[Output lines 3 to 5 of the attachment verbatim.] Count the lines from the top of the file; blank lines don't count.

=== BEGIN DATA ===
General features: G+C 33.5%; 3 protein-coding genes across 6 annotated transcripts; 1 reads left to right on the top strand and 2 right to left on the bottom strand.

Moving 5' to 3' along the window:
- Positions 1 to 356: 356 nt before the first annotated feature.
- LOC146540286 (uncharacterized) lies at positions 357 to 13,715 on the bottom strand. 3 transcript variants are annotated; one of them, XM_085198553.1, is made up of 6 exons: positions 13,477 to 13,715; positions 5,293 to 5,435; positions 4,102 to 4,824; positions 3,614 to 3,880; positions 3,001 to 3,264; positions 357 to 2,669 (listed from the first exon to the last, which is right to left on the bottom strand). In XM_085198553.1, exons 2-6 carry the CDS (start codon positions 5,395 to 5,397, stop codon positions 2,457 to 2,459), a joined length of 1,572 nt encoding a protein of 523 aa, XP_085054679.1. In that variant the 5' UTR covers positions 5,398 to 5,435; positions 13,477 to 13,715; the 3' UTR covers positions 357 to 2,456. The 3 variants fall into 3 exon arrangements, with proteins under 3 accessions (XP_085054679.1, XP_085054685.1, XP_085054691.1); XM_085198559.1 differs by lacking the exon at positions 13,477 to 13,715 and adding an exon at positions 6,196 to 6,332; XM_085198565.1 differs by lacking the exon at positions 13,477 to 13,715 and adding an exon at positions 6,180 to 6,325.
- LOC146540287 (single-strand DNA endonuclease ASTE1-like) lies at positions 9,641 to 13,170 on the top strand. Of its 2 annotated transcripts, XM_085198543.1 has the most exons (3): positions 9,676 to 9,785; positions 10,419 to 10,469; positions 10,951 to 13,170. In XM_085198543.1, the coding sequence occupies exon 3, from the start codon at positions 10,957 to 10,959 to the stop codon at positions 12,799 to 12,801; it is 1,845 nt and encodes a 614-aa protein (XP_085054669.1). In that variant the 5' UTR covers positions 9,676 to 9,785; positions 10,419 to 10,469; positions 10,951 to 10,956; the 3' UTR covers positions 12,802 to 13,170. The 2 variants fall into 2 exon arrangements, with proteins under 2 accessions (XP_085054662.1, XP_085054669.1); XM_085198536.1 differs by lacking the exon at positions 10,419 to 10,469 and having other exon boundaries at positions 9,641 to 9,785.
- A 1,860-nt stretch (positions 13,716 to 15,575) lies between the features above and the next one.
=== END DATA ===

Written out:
- Positions 1 to 356: 356 nt before the first annotated feature.
- LOC146540286 (uncharacterized) lies at positions 357 to 13,715 on the bottom strand. 3 transcript variants are annotated; one of them, XM_085198553.1, is made up of 6 exons: positions 13,477 to 13,715; positions 5,293 to 5,435; positions 4,102 to 4,824; positions 3,614 to 3,880; positions 3,001 to 3,264; positions 357 to 2,669 (listed from the first exon to the last, which is right to left on the bottom strand). In XM_085198553.1, exons 2-6 carry the CDS (start codon positions 5,395 to 5,397, stop codon positions 2,457 to 2,459), a joined length of 1,572 nt encoding a protein of 523 aa, XP_085054679.1. In that variant the 5' UTR covers positions 5,398 to 5,435; positions 13,477 to 13,715; the 3' UTR covers positions 357 to 2,456. The 3 variants fall into 3 exon arrangements, with proteins under 3 accessions (XP_085054679.1, XP_085054685.1, XP_085054691.1); XM_085198559.1 differs by lacking the exon at positions 13,477 to 13,715 and adding an exon at positions 6,196 to 6,332; XM_085198565.1 differs by lacking the exon at positions 13,477 to 13,715 and adding an exon at positions 6,180 to 6,325.
- LOC146540287 (single-strand DNA endonuclease ASTE1-like) lies at positions 9,641 to 13,170 on the top strand. Of its 2 annotated transcripts, XM_085198543.1 has the most exons (3): positions 9,676 to 9,785; positions 10,419 to 10,469; positions 10,951 to 13,170. In XM_085198543.1, the coding sequence occupies exon 3, from the start codon at positions 10,957 to 10,959 to the stop codon at positions 12,799 to 12,801; it is 1,845 nt and encodes a 614-aa protein (XP_085054669.1). In that variant the 5' UTR covers positions 9,676 to 9,785; positions 10,419 to 10,469; positions 10,951 to 10,956; the 3' UTR covers positions 12,802 to 13,170. The 2 variants fall into 2 exon arrangements, with proteins under 2 accessions (XP_085054662.1, XP_085054669.1); XM_085198536.1 differs by lacking the exon at positions 10,419 to 10,469 and having other exon boundaries at positions 9,641 to 9,785.